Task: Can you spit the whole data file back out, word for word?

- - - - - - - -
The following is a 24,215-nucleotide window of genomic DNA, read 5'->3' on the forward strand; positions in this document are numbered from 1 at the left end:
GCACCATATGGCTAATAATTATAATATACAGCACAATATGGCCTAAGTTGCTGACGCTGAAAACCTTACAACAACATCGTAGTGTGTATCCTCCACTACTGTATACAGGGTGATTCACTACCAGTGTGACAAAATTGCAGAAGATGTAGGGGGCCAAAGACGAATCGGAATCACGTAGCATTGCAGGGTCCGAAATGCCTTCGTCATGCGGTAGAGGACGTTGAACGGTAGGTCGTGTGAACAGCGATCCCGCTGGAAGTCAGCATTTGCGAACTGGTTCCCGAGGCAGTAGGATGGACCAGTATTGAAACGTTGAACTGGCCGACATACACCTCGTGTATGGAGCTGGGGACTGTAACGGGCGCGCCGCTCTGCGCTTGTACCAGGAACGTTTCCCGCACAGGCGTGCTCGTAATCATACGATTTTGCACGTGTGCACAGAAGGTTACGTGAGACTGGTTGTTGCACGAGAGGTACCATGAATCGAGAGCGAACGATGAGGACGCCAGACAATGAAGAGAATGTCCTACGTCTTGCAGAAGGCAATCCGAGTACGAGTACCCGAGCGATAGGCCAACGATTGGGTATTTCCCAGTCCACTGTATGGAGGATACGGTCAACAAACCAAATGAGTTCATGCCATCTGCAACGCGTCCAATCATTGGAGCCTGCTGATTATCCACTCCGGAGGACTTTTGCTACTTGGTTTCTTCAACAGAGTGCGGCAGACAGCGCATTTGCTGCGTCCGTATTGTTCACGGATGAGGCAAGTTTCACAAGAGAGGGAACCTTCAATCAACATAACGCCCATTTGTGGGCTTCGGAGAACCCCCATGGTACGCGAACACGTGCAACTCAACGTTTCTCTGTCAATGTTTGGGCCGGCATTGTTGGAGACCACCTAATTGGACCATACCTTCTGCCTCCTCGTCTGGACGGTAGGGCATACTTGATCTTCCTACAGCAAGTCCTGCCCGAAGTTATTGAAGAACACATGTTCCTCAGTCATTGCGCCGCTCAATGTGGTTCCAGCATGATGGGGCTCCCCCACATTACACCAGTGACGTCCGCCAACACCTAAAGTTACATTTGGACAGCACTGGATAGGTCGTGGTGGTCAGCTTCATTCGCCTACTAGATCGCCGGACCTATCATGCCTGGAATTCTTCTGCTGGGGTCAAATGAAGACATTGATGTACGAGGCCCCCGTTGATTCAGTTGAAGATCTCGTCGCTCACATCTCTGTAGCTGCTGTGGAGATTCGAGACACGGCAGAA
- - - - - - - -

The following is a 24,215-nucleotide window of genomic DNA, read 5'->3' on the forward strand; positions in this document are numbered from 1 at the left end:
GCACCATATGGCTAATAATTATAATATACAGCACAATATGGCCTAAGTTGCTGACGCTGAAAACCTTACAACAACATCGTAGTGTGTATCCTCCACTACTGTATACAGGGTGATTCACTACCAGTGTGACAAAATTGCAGAAGATGTAGGGGGCCAAAGACGAATCGGAATCACGTAGCATTGCAGGGTCCGAAATGCCTTCGTCATGCGGTAGAGGACGTTGAACGGTAGGTCGTGTGAACAGCGATCCCGCTGGAAGTCAGCATTTGCGAACTGGTTCCCGAGGCAGTAGGATGGACCAGTATTGAAACGTTGAACTGGCCGACATACACCTCGTGTATGGAGCTGGGGACTGTAACGGGCGCGCCGCTCTGCGCTTGTACCAGGAACGTTTCCCGCACAGGCGTGCTCGTAATCATACGATTTTGCACGTGTGCACAGAAGGTTACGTGAGACTGGTTGTTGCACGAGAGGTACCATGAATCGAGAGCGAACGATGAGGACGCCAGACAATGAAGAGAATGTCCTACGTCTTGCAGAAGGCAATCCGAGTACGAGTACCCGAGCGATAGGCCAACGATTGGGTATTTCCCAGTCCACTGTATGGAGGATACGGTCAACAAACCAAATGAGTTCATGCCATCTGCAACGCGTCCAATCATTGGAGCCTGCTGATTATCCACTCCGGAGGACTTTTGCTACTTGGTTTCTTCAACAGAGTGCGGCAGACAGCGCATTTGCTGCGTCCGTATTGTTCACGGATGAGGCAAGTTTCACAAGAGAGGGAACCTTCAATCAACATAACGCCCATTTGTGGGCTTCGGAGAACCCCCATGGTACGCGAACACGTGCAACTCAACGTTTCTCTGTCAATGTTTGGGCCGGCATTGTTGGAGACCACCTAATTGGACCATACCTTCTGCCTCCTCGTCTGGACGGTAGGGCATACTTGATCTTCCTACAGCAAGTCCTGCCCGAAGTTATTGAAGAACACATGTTCCTCAGTCATTGCGCCGCTCAATGTGGTTCCAGCATGATGGGGCTCCCCCACATTACACCAGTGACGTCCGCCAACACCTAAAGTTACATTTGGACAGCACTGGATAGGTCGTGGTGGTCAGCTTCATTCGCCTACTAGATCGCCGGACCTATCATGCCTGGAATTCTTCTGCTGGGGTCAAATGAAGACATTGATGTACGAGGCCCCCGTTGATTCAGTTGAAGATCTCGTCGCTCACATCTCTGTAGCTGCTGTGGAGATTCGAGACACGGCAGAA